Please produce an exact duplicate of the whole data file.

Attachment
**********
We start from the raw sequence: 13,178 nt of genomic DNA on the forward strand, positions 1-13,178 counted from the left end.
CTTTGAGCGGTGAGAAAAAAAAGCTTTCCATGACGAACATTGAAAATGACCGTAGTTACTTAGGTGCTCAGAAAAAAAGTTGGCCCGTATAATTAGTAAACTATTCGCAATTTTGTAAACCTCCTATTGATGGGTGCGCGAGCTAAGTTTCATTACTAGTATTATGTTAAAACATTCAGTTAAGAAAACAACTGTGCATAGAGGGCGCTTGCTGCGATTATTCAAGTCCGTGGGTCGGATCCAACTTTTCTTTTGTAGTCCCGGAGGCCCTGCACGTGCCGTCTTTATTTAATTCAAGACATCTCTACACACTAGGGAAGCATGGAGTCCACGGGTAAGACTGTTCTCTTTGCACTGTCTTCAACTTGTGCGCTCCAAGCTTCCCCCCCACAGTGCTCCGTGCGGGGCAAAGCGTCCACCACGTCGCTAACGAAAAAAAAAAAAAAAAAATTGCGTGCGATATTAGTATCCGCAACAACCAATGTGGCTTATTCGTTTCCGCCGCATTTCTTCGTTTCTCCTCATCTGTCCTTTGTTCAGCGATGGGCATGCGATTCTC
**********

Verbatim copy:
We start from the raw sequence: 13,178 nt of genomic DNA on the forward strand, positions 1-13,178 counted from the left end.
CTTTGAGCGGTGAGAAAAAAAAGCTTTCCATGACGAACATTGAAAATGACCGTAGTTACTTAGGTGCTCAGAAAAAAAGTTGGCCCGTATAATTAGTAAACTATTCGCAATTTTGTAAACCTCCTATTGATGGGTGCGCGAGCTAAGTTTCATTACTAGTATTATGTTAAAACATTCAGTTAAGAAAACAACTGTGCATAGAGGGCGCTTGCTGCGATTATTCAAGTCCGTGGGTCGGATCCAACTTTTCTTTTGTAGTCCCGGAGGCCCTGCACGTGCCGTCTTTATTTAATTCAAGACATCTCTACACACTAGGGAAGCATGGAGTCCACGGGTAAGACTGTTCTCTTTGCACTGTCTTCAACTTGTGCGCTCCAAGCTTCCCCCCCACAGTGCTCCGTGCGGGGCAAAGCGTCCACCACGTCGCTAACGAAAAAAAAAAAAAAAAAATTGCGTGCGATATTAGTATCCGCAACAACCAATGTGGCTTATTCGTTTCCGCCGCATTTCTTCGTTTCTCCTCATCTGTCCTTTGTTCAGCGATGGGCATGCGATTCTC